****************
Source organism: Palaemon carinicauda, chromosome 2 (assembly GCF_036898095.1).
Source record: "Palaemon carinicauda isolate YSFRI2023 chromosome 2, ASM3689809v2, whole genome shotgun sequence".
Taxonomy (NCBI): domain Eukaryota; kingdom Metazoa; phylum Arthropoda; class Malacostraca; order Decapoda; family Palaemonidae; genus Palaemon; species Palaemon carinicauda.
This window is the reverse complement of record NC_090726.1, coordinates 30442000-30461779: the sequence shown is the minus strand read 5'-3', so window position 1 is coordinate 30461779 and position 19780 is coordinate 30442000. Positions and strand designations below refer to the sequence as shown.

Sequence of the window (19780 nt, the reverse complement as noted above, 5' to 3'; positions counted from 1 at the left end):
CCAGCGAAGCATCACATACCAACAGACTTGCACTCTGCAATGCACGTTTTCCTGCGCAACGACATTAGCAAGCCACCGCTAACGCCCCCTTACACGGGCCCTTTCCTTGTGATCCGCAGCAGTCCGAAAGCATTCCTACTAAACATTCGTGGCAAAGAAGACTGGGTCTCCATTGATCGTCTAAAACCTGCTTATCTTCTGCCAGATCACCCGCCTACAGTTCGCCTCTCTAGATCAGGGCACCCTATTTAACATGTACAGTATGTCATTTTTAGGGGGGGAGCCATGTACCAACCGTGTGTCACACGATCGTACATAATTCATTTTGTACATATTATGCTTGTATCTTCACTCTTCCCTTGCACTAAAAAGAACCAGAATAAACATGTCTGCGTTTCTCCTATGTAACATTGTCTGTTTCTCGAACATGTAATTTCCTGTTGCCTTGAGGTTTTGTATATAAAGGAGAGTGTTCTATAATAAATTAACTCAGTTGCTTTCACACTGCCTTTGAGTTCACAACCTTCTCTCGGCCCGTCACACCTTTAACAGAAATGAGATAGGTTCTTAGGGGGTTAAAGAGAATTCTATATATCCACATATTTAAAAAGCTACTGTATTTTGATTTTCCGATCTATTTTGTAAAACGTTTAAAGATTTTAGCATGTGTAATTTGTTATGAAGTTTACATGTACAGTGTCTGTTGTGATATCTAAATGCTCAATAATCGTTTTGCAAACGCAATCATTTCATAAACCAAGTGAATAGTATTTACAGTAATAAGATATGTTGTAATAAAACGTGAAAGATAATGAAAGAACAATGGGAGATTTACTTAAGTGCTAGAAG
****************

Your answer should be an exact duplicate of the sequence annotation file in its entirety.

Source organism: Palaemon carinicauda, chromosome 2 (assembly GCF_036898095.1).
Source record: "Palaemon carinicauda isolate YSFRI2023 chromosome 2, ASM3689809v2, whole genome shotgun sequence".
Taxonomy (NCBI): domain Eukaryota; kingdom Metazoa; phylum Arthropoda; class Malacostraca; order Decapoda; family Palaemonidae; genus Palaemon; species Palaemon carinicauda.
This window is the reverse complement of record NC_090726.1, coordinates 30442000-30461779: the sequence shown is the minus strand read 5'-3', so window position 1 is coordinate 30461779 and position 19780 is coordinate 30442000. Positions and strand designations below refer to the sequence as shown.

Sequence of the window (19780 nt, the reverse complement as noted above, 5' to 3'; positions counted from 1 at the left end):
CCAGCGAAGCATCACATACCAACAGACTTGCACTCTGCAATGCACGTTTTCCTGCGCAACGACATTAGCAAGCCACCGCTAACGCCCCCTTACACGGGCCCTTTCCTTGTGATCCGCAGCAGTCCGAAAGCATTCCTACTAAACATTCGTGGCAAAGAAGACTGGGTCTCCATTGATCGTCTAAAACCTGCTTATCTTCTGCCAGATCACCCGCCTACAGTTCGCCTCTCTAGATCAGGGCACCCTATTTAACATGTACAGTATGTCATTTTTAGGGGGGGAGCCATGTACCAACCGTGTGTCACACGATCGTACATAATTCATTTTGTACATATTATGCTTGTATCTTCACTCTTCCCTTGCACTAAAAAGAACCAGAATAAACATGTCTGCGTTTCTCCTATGTAACATTGTCTGTTTCTCGAACATGTAATTTCCTGTTGCCTTGAGGTTTTGTATATAAAGGAGAGTGTTCTATAATAAATTAACTCAGTTGCTTTCACACTGCCTTTGAGTTCACAACCTTCTCTCGGCCCGTCACACCTTTAACAGAAATGAGATAGGTTCTTAGGGGGTTAAAGAGAATTCTATATATCCACATATTTAAAAAGCTACTGTATTTTGATTTTCCGATCTATTTTGTAAAACGTTTAAAGATTTTAGCATGTGTAATTTGTTATGAAGTTTACATGTACAGTGTCTGTTGTGATATCTAAATGCTCAATAATCGTTTTGCAAACGCAATCATTTCATAAACCAAGTGAATAGTATTTACAGTAATAAGATATGTTGTAATAAAACGTGAAAGATAATGAAAGAACAATGGGAGATTTACTTAAGTGCTAGAAG